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Hearing Health and Cognitive Super-agers

A New York Times article by health columnist Jane Brody looks at “cognitive super-agers,” people who have reached the age of 100 with the cognitive sharpness typically seen in people three decades younger.

According to the article, cognitive super-agers may be more resistant to the clinical symptoms of Alzheimer’s due to diet, leisure activity, social life, exercise, and choosing occupations that involve complex data. Another key factor in their resistance to the effects of neuropathologies and cognitive decline is hearing function.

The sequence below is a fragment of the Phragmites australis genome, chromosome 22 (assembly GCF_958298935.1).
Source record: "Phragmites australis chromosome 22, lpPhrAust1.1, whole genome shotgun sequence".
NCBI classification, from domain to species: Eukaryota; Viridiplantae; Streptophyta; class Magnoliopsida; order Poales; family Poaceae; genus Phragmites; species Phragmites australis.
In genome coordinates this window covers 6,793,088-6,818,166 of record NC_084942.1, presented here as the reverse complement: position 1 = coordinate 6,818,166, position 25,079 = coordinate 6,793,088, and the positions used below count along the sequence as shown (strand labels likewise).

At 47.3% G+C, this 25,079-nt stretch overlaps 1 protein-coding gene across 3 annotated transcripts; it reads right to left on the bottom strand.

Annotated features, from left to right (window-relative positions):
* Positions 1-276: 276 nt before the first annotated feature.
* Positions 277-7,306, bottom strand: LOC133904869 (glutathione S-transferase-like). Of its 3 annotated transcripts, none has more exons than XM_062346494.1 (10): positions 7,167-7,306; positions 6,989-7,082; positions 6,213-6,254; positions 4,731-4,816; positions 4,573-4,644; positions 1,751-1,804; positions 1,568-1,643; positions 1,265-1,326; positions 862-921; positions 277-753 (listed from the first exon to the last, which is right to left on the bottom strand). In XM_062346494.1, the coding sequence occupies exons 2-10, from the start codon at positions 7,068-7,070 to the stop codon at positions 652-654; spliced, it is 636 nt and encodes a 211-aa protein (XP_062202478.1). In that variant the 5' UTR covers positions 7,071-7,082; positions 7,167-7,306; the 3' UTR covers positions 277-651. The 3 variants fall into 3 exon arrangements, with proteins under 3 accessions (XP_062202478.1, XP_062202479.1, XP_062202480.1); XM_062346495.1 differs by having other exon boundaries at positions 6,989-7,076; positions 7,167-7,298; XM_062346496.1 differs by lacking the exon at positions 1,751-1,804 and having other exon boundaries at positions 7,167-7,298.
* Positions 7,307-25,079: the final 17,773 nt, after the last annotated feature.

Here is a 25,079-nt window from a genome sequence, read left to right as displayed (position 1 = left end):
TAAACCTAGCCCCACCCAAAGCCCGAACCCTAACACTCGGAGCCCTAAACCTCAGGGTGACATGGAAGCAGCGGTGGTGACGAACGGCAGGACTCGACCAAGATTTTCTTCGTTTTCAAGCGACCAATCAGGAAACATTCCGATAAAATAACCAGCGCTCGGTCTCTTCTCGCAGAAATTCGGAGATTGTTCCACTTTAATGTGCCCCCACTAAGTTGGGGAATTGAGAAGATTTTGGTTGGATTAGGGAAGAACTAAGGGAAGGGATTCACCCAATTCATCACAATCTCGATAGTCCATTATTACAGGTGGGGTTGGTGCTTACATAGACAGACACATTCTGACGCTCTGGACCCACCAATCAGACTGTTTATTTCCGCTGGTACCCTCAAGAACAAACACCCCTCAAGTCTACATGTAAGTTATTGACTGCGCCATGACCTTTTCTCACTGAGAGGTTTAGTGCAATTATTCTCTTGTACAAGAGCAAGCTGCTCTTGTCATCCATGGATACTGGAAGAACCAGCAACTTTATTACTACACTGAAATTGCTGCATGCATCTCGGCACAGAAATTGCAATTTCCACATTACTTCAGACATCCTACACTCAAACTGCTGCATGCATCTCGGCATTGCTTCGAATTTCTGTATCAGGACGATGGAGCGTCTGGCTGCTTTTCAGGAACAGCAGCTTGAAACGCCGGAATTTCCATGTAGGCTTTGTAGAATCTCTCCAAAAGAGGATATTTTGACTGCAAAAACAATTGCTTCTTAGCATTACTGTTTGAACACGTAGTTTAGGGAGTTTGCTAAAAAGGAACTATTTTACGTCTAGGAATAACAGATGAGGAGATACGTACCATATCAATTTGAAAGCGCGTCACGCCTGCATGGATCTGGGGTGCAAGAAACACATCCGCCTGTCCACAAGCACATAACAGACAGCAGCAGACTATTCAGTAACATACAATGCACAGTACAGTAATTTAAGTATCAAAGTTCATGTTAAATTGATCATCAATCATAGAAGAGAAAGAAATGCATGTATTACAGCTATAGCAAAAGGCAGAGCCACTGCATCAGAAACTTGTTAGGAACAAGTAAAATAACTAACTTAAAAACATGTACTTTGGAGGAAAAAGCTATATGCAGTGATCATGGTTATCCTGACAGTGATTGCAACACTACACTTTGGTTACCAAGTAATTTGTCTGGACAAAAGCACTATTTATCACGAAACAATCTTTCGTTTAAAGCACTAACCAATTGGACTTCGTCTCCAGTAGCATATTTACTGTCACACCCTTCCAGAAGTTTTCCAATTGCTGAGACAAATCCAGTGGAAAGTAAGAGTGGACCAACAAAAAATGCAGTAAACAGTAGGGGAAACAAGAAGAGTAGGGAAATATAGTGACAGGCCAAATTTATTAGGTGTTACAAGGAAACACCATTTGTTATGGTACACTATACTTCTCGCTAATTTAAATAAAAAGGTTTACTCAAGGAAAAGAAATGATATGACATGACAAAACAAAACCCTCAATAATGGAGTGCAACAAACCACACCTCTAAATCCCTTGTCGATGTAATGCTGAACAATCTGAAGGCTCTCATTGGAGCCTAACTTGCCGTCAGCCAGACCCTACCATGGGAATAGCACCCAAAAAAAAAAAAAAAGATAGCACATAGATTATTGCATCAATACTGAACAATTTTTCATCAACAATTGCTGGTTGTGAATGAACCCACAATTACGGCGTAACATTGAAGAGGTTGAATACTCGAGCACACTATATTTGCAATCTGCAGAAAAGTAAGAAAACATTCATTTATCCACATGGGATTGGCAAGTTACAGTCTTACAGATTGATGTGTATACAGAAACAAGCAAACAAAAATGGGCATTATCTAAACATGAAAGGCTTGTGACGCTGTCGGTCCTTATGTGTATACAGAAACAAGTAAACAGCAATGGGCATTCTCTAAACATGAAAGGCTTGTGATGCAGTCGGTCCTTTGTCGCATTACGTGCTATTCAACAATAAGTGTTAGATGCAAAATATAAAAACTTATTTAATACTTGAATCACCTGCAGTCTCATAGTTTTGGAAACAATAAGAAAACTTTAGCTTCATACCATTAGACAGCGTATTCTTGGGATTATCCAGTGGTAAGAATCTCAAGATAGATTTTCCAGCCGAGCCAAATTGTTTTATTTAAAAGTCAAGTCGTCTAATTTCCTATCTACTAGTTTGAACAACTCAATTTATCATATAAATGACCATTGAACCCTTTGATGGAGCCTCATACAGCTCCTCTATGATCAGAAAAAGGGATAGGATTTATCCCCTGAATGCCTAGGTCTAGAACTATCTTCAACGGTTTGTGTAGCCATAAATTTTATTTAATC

“I can’t emphasize enough how important it is for people to optimize their ability to hear,” said Dr Thomas T. Perls, a geriatrician at Boston University who was quoted in the NY Times article. “There’s a direct connection between hearing and preserving cognitive function. Being stubborn about wearing hearing aids is just silly. Hearing loss results in cognitive loss because you miss so much. You lose touch with your environment.”